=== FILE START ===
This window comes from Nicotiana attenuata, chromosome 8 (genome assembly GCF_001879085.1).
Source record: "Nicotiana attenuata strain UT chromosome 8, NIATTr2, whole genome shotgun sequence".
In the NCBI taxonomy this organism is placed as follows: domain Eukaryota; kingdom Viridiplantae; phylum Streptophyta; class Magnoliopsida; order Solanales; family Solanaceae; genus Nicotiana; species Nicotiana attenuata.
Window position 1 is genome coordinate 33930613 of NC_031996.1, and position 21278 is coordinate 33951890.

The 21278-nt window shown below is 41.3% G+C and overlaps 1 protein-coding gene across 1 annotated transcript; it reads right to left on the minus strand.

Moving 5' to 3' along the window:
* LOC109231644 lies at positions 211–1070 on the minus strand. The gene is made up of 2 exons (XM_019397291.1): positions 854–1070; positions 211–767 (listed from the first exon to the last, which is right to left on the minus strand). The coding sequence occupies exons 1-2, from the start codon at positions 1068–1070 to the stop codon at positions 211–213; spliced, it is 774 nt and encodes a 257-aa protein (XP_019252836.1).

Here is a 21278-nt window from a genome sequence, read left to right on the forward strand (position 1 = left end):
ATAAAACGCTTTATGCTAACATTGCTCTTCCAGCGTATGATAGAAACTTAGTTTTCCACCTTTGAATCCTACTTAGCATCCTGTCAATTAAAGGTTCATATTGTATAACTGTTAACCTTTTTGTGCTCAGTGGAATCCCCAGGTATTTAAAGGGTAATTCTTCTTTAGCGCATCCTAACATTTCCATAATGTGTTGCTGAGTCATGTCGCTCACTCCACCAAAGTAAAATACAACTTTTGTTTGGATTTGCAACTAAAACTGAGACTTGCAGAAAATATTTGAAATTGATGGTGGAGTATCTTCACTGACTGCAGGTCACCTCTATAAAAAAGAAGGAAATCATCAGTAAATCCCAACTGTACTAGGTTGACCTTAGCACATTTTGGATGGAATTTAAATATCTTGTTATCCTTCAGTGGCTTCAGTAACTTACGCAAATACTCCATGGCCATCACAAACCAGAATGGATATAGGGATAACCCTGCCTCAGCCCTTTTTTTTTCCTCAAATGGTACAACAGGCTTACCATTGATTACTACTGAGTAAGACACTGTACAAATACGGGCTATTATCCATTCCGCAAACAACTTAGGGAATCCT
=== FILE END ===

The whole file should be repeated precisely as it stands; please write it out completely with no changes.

This window comes from Nicotiana attenuata, chromosome 8 (genome assembly GCF_001879085.1).
Source record: "Nicotiana attenuata strain UT chromosome 8, NIATTr2, whole genome shotgun sequence".
In the NCBI taxonomy this organism is placed as follows: domain Eukaryota; kingdom Viridiplantae; phylum Streptophyta; class Magnoliopsida; order Solanales; family Solanaceae; genus Nicotiana; species Nicotiana attenuata.
Window position 1 is genome coordinate 33930613 of NC_031996.1, and position 21278 is coordinate 33951890.

The 21278-nt window shown below is 41.3% G+C and overlaps 1 protein-coding gene across 1 annotated transcript; it reads right to left on the minus strand.

Moving 5' to 3' along the window:
* LOC109231644 lies at positions 211–1070 on the minus strand. The gene is made up of 2 exons (XM_019397291.1): positions 854–1070; positions 211–767 (listed from the first exon to the last, which is right to left on the minus strand). The coding sequence occupies exons 1-2, from the start codon at positions 1068–1070 to the stop codon at positions 211–213; spliced, it is 774 nt and encodes a 257-aa protein (XP_019252836.1).

Here is a 21278-nt window from a genome sequence, read left to right on the forward strand (position 1 = left end):
ATAAAACGCTTTATGCTAACATTGCTCTTCCAGCGTATGATAGAAACTTAGTTTTCCACCTTTGAATCCTACTTAGCATCCTGTCAATTAAAGGTTCATATTGTATAACTGTTAACCTTTTTGTGCTCAGTGGAATCCCCAGGTATTTAAAGGGTAATTCTTCTTTAGCGCATCCTAACATTTCCATAATGTGTTGCTGAGTCATGTCGCTCACTCCACCAAAGTAAAATACAACTTTTGTTTGGATTTGCAACTAAAACTGAGACTTGCAGAAAATATTTGAAATTGATGGTGGAGTATCTTCACTGACTGCAGGTCACCTCTATAAAAAAGAAGGAAATCATCAGTAAATCCCAACTGTACTAGGTTGACCTTAGCACATTTTGGATGGAATTTAAATATCTTGTTATCCTTCAGTGGCTTCAGTAACTTACGCAAATACTCCATGGCCATCACAAACCAGAATGGATATAGGGATAACCCTGCCTCAGCCCTTTTTTTTTCCTCAAATGGTACAACAGGCTTACCATTGATTACTACTGAGTAAGACACTGTACAAATACGGGCTATTATCCATTCCGCAAACAACTTAGGGAATCCT